Sometimes a twist on an old drill yields interesting results. This drill is something I came up with recently in a class. Originally dubbed “the riot drill” or the “barroom brawl”, we now mostly use the term “roundabout” to describe the process itself.
Often when people drill techniques, they pair up and take turns feeding strikes to each other. If there is an odd person out, as happens in class, this can turn into a threesome, feeding strikes to each other in a circle.
Sometimes we turn this into a game where we might feed back randomly to either partner. This gets closer to the “roundabout” but we are still dynamically locked in one-to-one with a partner and giving ourselves time to complete techniques. In most drills the pattern is to automatically engage the person who just attacked us, but the attack you just neutralized might not be your most immediate priority if another is coming in. In a brawl or riot one might have multiple opponents swinging away freely from any direction.
One solution, commonly seen in Aikido randori, is to direct the first opponent into the path of any successive attackers, solving two problems at once (finishing the first while engaging the second).
Back in the 70’s the BKF had a drill where everyone in the room would fight everyone else at random, a training exercise specifically for surviving such a melee. I’ve been in riot situations where everything was chaos. Who is nearby can change by the second as the surging mass of a crowd moves individuals in its current.
This drew my attention to the idea of how to train for randomness. The roundabout drill seems a way to introduce this factor into training by manipulating the variables of speed and direction. Getting to the details, the new idea works like this –
In a three person circle:
Person A feeds a strike to Person B.
Person B gets a single block/parry/deflection …..
But instead of counter-striking back at A, he throws that strike at Person C!
Person C then takes that incoming blow and counter-strikes towards A, etc.
It’s a bit like playing “telephone” where a message goes around a circle. More people can be added but too many will slow the drill, negating much of its value. If there are more than five participants, I suggest breaking up into smaller groups.
It sounds easy, but here’s the nitty-gritty. When we trade techniques such as in lock-and-block or numerado, the timing is several beats or moves in the counter, then maybe even a timing break to reset before a strike is returned; we have time to see the pattern creating the next incoming attack.
In counter-for-counter sparring or sumbrada, it’s pretty much one-for-one continuous rhythm. Either a counterattack is a logical outcome of a defensive position or it is not. In either case we can learn to either anticipate or follow the intentions of our opponent.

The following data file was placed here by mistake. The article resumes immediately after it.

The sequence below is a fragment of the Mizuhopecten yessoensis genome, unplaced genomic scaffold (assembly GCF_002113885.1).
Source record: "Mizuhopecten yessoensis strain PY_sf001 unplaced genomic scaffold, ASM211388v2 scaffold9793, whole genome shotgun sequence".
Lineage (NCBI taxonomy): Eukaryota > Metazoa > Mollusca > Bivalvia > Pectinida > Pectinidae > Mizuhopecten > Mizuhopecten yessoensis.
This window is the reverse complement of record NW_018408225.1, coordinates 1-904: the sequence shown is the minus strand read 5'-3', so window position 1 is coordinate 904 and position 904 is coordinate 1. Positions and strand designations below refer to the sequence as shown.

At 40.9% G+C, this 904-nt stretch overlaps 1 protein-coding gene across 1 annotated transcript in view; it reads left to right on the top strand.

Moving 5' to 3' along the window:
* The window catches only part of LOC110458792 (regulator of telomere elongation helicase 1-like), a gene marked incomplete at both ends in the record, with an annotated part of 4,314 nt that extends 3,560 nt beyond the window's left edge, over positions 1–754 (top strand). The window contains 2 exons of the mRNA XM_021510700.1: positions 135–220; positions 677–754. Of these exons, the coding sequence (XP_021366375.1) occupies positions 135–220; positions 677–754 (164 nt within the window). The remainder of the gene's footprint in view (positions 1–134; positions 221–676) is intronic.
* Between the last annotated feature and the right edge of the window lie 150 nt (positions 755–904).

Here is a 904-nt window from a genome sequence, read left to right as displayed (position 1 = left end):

In the roundabout, the strike you just fed is coming back on the third beat, which is faster than what we experience in most normal technique exchange, and much less predictable than the rhythm of counter-for-counter. Coming from a different direction, however, and off an angle unrelated to the strike you threw just a second ago, you must quickly reorient and adapt from one person to the other.
This can accelerate going around a circle, and the speed it acquires plus the redirection of attention raise the difficulty factor significantly. Doing this in a continuous direction creates different challenges from a typical two-on-one type of drill, because each person has to maintain the same kind of focus and attention.
Giving a single counter to our attacker before turning to hit the next person can slow the pace of the drill, but the biggest challenge is to defend, turn and strike. If nothing else, this forces us to break and reexamine our ingrained responses in a new way.
Finally, changing directions is important because it reverses our left-right feeds and receives. As the drill emphasizes immediate responses, we tend to receive an attack with the side closest that person, and attack on our opposite side. This affects where our movement is open and how we reach across our body.
Drills can get hypnotic, which is good for building neuromuscular memory, but sometimes when people go into flow trance their conscious mind tends to check out. Redirecting attention rapidly from one opponent to the next helps break tunnel vision and broadens the scope of our potential reactions. If we stop trying to control everything and just watch and monitor the direction things unfold, we have a better chance of keeping a clear mind. That “one mind” is important because mental conflicts cause glitches that break our flow.